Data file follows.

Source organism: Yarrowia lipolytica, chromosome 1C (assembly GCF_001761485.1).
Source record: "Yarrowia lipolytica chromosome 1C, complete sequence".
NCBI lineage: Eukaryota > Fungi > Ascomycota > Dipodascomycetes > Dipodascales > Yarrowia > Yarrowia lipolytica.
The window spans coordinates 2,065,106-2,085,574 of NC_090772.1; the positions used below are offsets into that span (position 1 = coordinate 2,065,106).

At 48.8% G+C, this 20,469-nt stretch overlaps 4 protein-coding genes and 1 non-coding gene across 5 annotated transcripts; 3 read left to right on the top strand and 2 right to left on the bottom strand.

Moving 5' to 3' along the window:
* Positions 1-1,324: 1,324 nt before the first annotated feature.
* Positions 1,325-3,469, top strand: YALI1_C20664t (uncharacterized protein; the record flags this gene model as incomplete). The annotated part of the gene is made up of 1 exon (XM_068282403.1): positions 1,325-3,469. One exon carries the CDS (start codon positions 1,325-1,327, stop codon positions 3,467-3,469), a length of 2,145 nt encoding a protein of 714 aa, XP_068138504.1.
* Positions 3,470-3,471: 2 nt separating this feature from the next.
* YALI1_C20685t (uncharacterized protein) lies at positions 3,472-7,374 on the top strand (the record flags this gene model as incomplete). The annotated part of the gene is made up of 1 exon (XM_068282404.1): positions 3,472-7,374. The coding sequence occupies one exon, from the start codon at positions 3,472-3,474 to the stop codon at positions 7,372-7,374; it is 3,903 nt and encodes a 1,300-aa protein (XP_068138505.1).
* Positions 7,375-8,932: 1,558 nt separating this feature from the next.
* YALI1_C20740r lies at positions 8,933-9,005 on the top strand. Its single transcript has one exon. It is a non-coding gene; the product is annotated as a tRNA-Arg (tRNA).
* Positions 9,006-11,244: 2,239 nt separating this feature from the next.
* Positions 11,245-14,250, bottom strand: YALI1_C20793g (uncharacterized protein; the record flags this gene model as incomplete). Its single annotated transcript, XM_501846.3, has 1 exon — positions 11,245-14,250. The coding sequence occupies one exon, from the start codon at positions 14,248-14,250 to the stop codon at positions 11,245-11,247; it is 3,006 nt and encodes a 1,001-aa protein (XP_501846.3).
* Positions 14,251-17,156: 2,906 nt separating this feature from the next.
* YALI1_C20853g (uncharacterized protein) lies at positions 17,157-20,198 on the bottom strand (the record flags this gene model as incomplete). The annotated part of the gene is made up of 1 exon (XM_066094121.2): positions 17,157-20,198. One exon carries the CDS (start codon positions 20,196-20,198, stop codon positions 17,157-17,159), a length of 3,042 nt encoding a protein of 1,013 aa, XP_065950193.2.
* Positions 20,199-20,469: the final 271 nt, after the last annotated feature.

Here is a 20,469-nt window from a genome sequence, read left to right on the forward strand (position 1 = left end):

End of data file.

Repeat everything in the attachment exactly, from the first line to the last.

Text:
Source organism: Yarrowia lipolytica, chromosome 1C (assembly GCF_001761485.1).
Source record: "Yarrowia lipolytica chromosome 1C, complete sequence".
NCBI lineage: Eukaryota > Fungi > Ascomycota > Dipodascomycetes > Dipodascales > Yarrowia > Yarrowia lipolytica.
The window spans coordinates 2,065,106-2,085,574 of NC_090772.1; the positions used below are offsets into that span (position 1 = coordinate 2,065,106).

At 48.8% G+C, this 20,469-nt stretch overlaps 4 protein-coding genes and 1 non-coding gene across 5 annotated transcripts; 3 read left to right on the top strand and 2 right to left on the bottom strand.

Moving 5' to 3' along the window:
* Positions 1-1,324: 1,324 nt before the first annotated feature.
* Positions 1,325-3,469, top strand: YALI1_C20664t (uncharacterized protein; the record flags this gene model as incomplete). The annotated part of the gene is made up of 1 exon (XM_068282403.1): positions 1,325-3,469. One exon carries the CDS (start codon positions 1,325-1,327, stop codon positions 3,467-3,469), a length of 2,145 nt encoding a protein of 714 aa, XP_068138504.1.
* Positions 3,470-3,471: 2 nt separating this feature from the next.
* YALI1_C20685t (uncharacterized protein) lies at positions 3,472-7,374 on the top strand (the record flags this gene model as incomplete). The annotated part of the gene is made up of 1 exon (XM_068282404.1): positions 3,472-7,374. The coding sequence occupies one exon, from the start codon at positions 3,472-3,474 to the stop codon at positions 7,372-7,374; it is 3,903 nt and encodes a 1,300-aa protein (XP_068138505.1).
* Positions 7,375-8,932: 1,558 nt separating this feature from the next.
* YALI1_C20740r lies at positions 8,933-9,005 on the top strand. Its single transcript has one exon. It is a non-coding gene; the product is annotated as a tRNA-Arg (tRNA).
* Positions 9,006-11,244: 2,239 nt separating this feature from the next.
* Positions 11,245-14,250, bottom strand: YALI1_C20793g (uncharacterized protein; the record flags this gene model as incomplete). Its single annotated transcript, XM_501846.3, has 1 exon — positions 11,245-14,250. The coding sequence occupies one exon, from the start codon at positions 14,248-14,250 to the stop codon at positions 11,245-11,247; it is 3,006 nt and encodes a 1,001-aa protein (XP_501846.3).
* Positions 14,251-17,156: 2,906 nt separating this feature from the next.
* YALI1_C20853g (uncharacterized protein) lies at positions 17,157-20,198 on the bottom strand (the record flags this gene model as incomplete). The annotated part of the gene is made up of 1 exon (XM_066094121.2): positions 17,157-20,198. One exon carries the CDS (start codon positions 20,196-20,198, stop codon positions 17,157-17,159), a length of 3,042 nt encoding a protein of 1,013 aa, XP_065950193.2.
* Positions 20,199-20,469: the final 271 nt, after the last annotated feature.

Here is a 20,469-nt window from a genome sequence, read left to right on the forward strand (position 1 = left end):